On September 29, the Schuler Education Foundation pledged $50 million to Carleton and four other liberal arts institutions—Kenyon College, Union College, Bates College and Tufts University—to support DACA, Pell-Grant and undocumented students.
The Schuler Education Foundation was co-founded by billionaire healthcare investor, philanthropist and Carleton parent Jack Schuler. The foundation’s goal is to “further the success of individuals and communities by investing in high-achieving underrepresented students and top-tier liberal arts colleges.”
The donation Carleton received was through the foundation’s Schuler Access Initiative, which aims to “substantially expand access for both undocumented students and Pell-eligible students to highly selective liberal arts colleges.”
The donation is contingent on Carleton raising money through other donors, which the foundation will match dollar-for-dollar. According to Dean of Admissions and Financial Aid Art Rodriguez, Carleton has until Dec. 31, 2025 to raise the $50 million, and the External Relations Office is seeking to bring in new donations for the initiative.
According to Rodriguez, the donation is also contingent on “an incremental increase of between two to six percent of Pell-eligible, DACA and undocumented students in the Carleton student body.” Rodriguez added that a shared goal of Carleton and the Schuler Education Foundation is “to enroll an additional 16 to 18 Pell or DACA students in each class over the next 10 years.”
“For Pell and DACA students, the costs of attending a college like Carleton may seem insurmountable,” Rodriguez said. “To reduce their costs and make Carleton more affordable, families rely on financial aid provided by Carleton.”
This donation would be substantial in expanding Carleton’s outreach to low-income, undocumented and DACA students. In the financial year of 2020-21, the school spent $46 million dollars on institutional aid, which came from “endowed scholarships, annual gifts and tuition-funded grants.” This made up the vast majority of the approximately $51 million Carleton students received in need-based financial aid, with the rest of the money coming from “Scholarships/grants from external sources (e.g. Kiwanis, National Merit) not awarded by the college.”
Despite this aid, socioeconomic diversity remains a problem on campus. While currently about 13.5 percent of Carleton students qualified for Pell Grants, indicating family incomes less than around $40,000 a year, only about 60 percent of the student body qualifies for aid at all. The Carleton Financial Aid website provides grant estimates for those with family incomes up to $160,000. These numbers conservatively suggest that approximately 40 percent of the student body—those that do not qualify for aid at all—come from the top income quintile while less than 14 percent of students come from the bottom fifth.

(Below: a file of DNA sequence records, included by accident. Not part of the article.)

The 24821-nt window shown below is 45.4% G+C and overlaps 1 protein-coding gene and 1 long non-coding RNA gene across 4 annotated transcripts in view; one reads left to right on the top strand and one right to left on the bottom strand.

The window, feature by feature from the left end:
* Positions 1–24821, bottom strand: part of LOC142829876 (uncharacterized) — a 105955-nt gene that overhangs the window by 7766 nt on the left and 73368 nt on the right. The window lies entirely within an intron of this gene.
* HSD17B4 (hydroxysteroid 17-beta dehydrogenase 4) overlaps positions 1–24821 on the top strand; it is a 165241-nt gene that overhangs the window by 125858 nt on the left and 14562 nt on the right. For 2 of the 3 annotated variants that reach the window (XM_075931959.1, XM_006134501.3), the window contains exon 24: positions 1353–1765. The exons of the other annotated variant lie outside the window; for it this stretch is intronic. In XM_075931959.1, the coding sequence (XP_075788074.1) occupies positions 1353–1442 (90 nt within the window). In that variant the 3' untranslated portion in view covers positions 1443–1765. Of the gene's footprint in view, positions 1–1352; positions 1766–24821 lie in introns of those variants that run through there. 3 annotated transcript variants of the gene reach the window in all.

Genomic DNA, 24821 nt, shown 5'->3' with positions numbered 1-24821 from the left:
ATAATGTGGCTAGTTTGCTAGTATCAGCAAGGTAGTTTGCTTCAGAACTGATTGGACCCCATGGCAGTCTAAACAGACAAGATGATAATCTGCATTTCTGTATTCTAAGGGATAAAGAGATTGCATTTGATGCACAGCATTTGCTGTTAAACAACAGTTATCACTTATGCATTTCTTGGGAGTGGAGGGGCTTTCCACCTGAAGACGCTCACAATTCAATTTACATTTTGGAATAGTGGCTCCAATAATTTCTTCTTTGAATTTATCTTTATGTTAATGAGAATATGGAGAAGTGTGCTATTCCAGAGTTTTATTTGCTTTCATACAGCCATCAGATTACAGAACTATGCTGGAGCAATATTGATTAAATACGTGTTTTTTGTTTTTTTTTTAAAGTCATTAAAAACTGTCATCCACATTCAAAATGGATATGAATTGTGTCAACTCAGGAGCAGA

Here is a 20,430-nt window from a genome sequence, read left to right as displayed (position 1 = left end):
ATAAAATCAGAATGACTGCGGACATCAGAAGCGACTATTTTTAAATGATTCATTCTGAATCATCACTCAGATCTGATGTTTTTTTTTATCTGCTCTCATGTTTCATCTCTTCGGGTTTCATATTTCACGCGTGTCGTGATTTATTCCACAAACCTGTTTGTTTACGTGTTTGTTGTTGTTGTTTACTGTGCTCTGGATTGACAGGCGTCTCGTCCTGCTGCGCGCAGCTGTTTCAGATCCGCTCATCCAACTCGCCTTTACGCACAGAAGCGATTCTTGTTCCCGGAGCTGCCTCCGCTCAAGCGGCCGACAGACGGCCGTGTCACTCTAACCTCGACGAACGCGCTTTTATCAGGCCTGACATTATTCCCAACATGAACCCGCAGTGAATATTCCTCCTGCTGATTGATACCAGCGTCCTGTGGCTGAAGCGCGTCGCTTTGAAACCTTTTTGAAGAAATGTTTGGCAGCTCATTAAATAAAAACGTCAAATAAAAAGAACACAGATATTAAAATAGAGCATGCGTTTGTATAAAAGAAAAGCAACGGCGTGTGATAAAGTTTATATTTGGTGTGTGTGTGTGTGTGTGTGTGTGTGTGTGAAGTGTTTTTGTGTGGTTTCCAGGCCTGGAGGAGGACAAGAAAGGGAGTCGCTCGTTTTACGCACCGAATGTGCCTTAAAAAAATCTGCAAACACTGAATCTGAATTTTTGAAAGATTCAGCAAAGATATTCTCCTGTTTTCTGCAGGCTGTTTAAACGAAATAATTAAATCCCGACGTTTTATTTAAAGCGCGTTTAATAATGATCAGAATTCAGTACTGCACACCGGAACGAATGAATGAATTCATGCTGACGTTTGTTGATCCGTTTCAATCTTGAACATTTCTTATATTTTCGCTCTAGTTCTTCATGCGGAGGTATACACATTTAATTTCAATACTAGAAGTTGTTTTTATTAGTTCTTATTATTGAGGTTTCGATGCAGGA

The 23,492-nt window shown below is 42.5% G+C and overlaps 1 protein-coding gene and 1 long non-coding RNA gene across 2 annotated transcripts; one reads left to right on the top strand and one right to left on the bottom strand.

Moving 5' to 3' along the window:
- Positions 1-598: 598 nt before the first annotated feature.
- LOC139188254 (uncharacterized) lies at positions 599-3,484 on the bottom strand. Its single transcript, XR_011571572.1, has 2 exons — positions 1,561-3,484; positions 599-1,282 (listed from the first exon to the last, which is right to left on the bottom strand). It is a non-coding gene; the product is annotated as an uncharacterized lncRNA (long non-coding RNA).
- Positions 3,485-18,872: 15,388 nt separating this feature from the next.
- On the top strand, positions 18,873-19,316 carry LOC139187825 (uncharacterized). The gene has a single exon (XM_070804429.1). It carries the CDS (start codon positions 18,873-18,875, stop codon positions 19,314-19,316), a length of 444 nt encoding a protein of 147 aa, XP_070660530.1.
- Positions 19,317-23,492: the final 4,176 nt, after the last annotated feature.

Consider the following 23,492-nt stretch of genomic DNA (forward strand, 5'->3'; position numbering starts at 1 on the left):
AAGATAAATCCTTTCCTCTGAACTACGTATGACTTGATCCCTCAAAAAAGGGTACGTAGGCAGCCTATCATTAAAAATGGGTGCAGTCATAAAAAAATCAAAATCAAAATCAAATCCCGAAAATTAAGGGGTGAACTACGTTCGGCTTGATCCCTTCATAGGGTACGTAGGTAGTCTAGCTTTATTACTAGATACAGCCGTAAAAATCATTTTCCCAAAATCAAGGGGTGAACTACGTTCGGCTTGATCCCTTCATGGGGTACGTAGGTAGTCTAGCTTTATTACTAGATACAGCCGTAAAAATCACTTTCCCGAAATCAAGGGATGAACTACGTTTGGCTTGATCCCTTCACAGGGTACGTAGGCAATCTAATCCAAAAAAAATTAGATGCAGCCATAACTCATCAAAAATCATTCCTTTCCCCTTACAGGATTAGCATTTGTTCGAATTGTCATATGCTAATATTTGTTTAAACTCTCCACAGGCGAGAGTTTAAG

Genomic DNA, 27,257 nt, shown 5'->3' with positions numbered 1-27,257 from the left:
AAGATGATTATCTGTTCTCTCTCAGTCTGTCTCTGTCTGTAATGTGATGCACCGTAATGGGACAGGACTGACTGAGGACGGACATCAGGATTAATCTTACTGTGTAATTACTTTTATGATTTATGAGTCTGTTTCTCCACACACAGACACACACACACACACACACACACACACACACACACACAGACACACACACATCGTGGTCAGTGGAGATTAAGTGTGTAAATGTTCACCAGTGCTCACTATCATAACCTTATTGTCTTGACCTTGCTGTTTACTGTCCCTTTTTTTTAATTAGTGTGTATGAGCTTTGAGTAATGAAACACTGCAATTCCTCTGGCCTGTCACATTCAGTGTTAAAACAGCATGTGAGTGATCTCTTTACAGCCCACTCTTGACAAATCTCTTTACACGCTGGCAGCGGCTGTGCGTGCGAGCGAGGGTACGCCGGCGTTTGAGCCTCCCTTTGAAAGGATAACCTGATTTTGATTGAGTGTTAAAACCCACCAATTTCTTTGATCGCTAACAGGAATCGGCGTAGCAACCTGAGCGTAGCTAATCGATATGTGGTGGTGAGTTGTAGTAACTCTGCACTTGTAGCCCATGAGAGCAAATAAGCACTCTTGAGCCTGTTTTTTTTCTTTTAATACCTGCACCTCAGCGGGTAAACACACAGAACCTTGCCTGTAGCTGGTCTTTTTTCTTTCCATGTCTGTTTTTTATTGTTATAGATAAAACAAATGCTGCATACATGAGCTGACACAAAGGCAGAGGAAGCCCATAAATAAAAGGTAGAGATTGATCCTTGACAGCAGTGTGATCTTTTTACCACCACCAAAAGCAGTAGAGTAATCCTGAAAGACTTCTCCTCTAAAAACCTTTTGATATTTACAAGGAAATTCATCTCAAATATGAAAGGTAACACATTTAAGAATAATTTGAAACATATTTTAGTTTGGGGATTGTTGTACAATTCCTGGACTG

A 2017 New York Times investigation that used data from the class of 2013 produced more severe estimates: that 68 percent of the Carleton student body came from the top 20 percent while only 2.9 percent came from the bottom fifth.
The donation from the Schuler Family foundation looks to balance that discrepancy. According to the campus webpage, if the college can raise the maximum $50 million, “the number of low-income students attending Carleton will be expanded by over 50 students every year in perpetuity.”
The donation not only targets low-income students, but specifically focuses on undocumented students and those who are DACA eligible. Schuler, the son of an immigrant himself, feels particularly strongly about this aspect of the program.
“Immigrants are a real growth driver of the country, the most motivated, the most optimistic people,” said Schuler . “Those are the people who decide to come here. The undocumented are overall very motivated, optimistic and ambitious, and we should make it easier to invest in this population, not harder, like the government currently does.”
“If you have two identically qualified candidates, it costs the college a lot more to accept the undocumented one,” added Schuler. “[Undocumented students] get no work study, no Pell Grant[s]. They’re not eligible for loans. Because of choices by the government, it’s a lot more expensive for colleges to accept this subset of undocumented students.”
Melissa Vazquez ’22, the co-chair of the Latin American Student Organization (LASO)—an organization that seeks to provide cultural and social support to Latinx-identifying students, said, “An increase in financial support is a great way to aid DACA students, so this donation seems to provide a bright future for undocumented students.”
“Hopefully, this donation encourages other benefactors to contribute to the futures of undocumented students,” she added.
Vazquez referred to a guide published by the organization ‘Fwd.us’ that outlines how colleges and universities can support undocumented students beyond financial aid. The guide emphasizes addressing the unique needs of undocumented students, providing resources to ensure that they have equal access to education and are safe on campus.
Schuler picked up on a similar thread: “With undocumented students, parents are worried about surfacing. Colleges have to work to create systems to get the word out that it’s okay, [that] it’s safe to come here. Because when [they] don’t, we lose out on a lot of undocumented kids who just don’t apply. If they’re going to come to college we have to make it safe enough for them to surface.”
“For most DACA students, admission to Carleton was the easy part. It’s getting to the finish line that requires a lot of strength,” said Vazquez. “However, it is going to take much more than tuition refunds to help undocumented Carleton students get through their college careers. Other campuses provide institutionalized support systems that subsist without [a] reliance on students to continue. We should make a way to do the same on our campus.”